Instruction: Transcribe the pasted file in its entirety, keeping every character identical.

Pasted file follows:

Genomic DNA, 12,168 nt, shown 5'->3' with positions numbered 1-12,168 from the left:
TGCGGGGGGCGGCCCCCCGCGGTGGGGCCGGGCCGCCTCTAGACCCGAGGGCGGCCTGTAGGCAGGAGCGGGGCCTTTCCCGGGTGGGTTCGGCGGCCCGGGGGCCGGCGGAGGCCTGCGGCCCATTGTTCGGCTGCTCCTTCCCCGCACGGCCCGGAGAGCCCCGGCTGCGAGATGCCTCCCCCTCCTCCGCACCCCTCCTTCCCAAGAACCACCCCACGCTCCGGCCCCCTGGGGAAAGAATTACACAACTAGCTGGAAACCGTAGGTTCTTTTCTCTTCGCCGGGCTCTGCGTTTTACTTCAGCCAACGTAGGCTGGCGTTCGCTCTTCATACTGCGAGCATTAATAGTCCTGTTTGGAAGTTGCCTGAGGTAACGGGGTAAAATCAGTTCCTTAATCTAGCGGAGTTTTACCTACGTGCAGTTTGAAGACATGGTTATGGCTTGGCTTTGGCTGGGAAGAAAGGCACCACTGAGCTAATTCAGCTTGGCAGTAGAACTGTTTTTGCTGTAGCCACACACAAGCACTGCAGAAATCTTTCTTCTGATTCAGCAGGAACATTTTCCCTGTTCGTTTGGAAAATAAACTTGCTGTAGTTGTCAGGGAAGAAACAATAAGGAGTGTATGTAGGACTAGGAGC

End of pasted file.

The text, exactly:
Genomic DNA, 12,168 nt, shown 5'->3' with positions numbered 1-12,168 from the left:
TGCGGGGGGCGGCCCCCCGCGGTGGGGCCGGGCCGCCTCTAGACCCGAGGGCGGCCTGTAGGCAGGAGCGGGGCCTTTCCCGGGTGGGTTCGGCGGCCCGGGGGCCGGCGGAGGCCTGCGGCCCATTGTTCGGCTGCTCCTTCCCCGCACGGCCCGGAGAGCCCCGGCTGCGAGATGCCTCCCCCTCCTCCGCACCCCTCCTTCCCAAGAACCACCCCACGCTCCGGCCCCCTGGGGAAAGAATTACACAACTAGCTGGAAACCGTAGGTTCTTTTCTCTTCGCCGGGCTCTGCGTTTTACTTCAGCCAACGTAGGCTGGCGTTCGCTCTTCATACTGCGAGCATTAATAGTCCTGTTTGGAAGTTGCCTGAGGTAACGGGGTAAAATCAGTTCCTTAATCTAGCGGAGTTTTACCTACGTGCAGTTTGAAGACATGGTTATGGCTTGGCTTTGGCTGGGAAGAAAGGCACCACTGAGCTAATTCAGCTTGGCAGTAGAACTGTTTTTGCTGTAGCCACACACAAGCACTGCAGAAATCTTTCTTCTGATTCAGCAGGAACATTTTCCCTGTTCGTTTGGAAAATAAACTTGCTGTAGTTGTCAGGGAAGAAACAATAAGGAGTGTATGTAGGACTAGGAGC